UMN student places fourth in flu forecasting competition

The student competed against 20 other teams from across the country.

Doctoral student in Environmental Health Science Yang Liu poses for a portrait in her office on Tuesday, Oct. 10. Liu took fourth place in the CDC's 2016-17 flu forecasting competition and is preparing for this year's contest.

Jack Rodgers

Doctoral student in Environmental Health Science Yang Liu poses for a portrait in her office on Tuesday, Oct. 10. Liu took fourth place in the CDC’s 2016-17 flu forecasting competition and is preparing for this year’s contest.

Sally Samaha

One University of Minnesota doctoral student stood out at a national flu forecasting competition this summer. 

Each year the U.S. Centers for Disease Control holds an influenza forecasting competition where researchers seek to predict the virus’s severity as well as the onset of flu season. University public health Ph.D. student Yang Liu, who placed fourth, said her statistical model stood out because it used environmental data, which influences public health. 

“I used environmental data because I think temperature variations are crucial to the health of our respiratory system,” Liu said, explaining that she included information like temperature records in her model.

During the competition, which started in fall 2016 and continued through May 2017, Liu competed against 20 other teams from across the country. She said she received feedback from her colleagues Joseph Servadio and Maria Sundaram, both environmental health doctoral candidates at the University, throughout the process.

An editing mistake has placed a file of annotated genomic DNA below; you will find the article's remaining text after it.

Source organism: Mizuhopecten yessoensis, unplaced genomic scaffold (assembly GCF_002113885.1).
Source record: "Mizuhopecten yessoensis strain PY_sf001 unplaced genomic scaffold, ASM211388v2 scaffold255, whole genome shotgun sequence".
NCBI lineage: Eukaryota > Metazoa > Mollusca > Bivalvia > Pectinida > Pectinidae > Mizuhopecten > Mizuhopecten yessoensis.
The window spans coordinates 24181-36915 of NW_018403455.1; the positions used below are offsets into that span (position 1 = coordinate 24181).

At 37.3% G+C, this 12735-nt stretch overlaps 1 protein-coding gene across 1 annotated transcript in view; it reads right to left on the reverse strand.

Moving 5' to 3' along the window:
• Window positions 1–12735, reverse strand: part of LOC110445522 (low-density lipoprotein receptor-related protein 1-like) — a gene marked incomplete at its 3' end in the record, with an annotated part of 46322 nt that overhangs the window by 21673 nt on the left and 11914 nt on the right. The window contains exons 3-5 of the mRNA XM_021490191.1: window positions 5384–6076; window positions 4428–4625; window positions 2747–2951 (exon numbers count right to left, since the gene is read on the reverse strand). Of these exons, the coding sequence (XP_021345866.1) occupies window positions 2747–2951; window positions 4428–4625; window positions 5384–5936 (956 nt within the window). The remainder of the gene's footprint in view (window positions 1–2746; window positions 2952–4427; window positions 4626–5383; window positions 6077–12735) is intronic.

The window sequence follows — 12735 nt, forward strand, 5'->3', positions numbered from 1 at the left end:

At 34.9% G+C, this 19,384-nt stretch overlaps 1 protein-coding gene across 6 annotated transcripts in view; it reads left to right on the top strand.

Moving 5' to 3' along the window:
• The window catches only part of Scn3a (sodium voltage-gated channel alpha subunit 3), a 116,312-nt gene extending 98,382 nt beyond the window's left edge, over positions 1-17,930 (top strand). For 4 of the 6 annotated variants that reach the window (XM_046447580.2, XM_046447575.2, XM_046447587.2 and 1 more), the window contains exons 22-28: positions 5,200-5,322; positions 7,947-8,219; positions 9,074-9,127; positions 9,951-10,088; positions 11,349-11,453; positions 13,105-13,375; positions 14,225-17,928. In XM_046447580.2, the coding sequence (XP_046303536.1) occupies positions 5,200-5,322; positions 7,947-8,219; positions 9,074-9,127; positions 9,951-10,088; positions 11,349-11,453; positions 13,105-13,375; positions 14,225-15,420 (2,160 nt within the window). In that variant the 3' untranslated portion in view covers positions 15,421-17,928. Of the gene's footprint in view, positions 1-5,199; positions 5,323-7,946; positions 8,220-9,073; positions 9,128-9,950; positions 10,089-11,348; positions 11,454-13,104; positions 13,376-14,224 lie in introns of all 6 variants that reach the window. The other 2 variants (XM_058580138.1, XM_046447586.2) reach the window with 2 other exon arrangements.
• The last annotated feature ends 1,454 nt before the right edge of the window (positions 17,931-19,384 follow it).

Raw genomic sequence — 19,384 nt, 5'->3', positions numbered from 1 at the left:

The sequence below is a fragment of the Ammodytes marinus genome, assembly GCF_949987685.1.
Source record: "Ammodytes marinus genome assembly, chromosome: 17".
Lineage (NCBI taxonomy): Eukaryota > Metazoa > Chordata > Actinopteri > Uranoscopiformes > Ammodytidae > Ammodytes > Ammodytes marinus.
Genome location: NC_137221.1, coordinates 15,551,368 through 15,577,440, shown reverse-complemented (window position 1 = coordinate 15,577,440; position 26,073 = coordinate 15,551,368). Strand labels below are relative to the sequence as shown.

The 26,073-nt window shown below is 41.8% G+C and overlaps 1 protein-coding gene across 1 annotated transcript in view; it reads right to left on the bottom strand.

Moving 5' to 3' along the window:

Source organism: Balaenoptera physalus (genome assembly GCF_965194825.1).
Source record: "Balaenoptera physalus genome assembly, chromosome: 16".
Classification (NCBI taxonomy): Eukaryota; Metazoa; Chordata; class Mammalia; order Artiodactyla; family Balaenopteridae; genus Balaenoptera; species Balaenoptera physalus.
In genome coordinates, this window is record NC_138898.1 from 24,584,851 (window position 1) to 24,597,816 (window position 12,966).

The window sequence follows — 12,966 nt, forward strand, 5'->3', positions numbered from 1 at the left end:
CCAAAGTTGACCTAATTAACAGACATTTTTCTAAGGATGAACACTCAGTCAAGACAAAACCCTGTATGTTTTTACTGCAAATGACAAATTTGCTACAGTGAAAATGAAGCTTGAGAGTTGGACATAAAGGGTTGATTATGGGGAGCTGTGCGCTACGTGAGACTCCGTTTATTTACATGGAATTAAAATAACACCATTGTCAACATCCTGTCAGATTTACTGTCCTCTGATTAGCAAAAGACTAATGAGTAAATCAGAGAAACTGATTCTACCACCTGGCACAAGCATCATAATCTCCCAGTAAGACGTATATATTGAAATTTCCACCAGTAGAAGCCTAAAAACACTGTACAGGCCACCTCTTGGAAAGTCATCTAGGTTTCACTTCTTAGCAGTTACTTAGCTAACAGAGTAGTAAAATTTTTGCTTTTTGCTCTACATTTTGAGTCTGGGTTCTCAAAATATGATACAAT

“The influenza itself is always changing. It’s quite a challenging pathogen to predict, and famously so. People often say, ‘If you’ve seen one influenza season, then you’ve seen one influenza season,’” Sundaram said.

Forecasting can help inform the public about the virus’s potential impact ahead of flu season, which could allow people to better prepare by getting vaccinated, for example, said Matthew Biggerstaff, an epidemiologist at the CDC that helps coordinate the annual competition.

“Being able to measure the accuracy of forecast year to year is important. I think it kind of helps people understand where we are … and if we are seeing improvements,” Biggerstaff said.

Liu said she enjoys that the competition is a space for students to come up with creative ways to forecast flu seasons.

“What I really like about this competition is it’s a community of disease modelers with [somewhat] different backgrounds. We have computer scientists, mathematicians, physicists and I’m an environmental health researcher,” she said.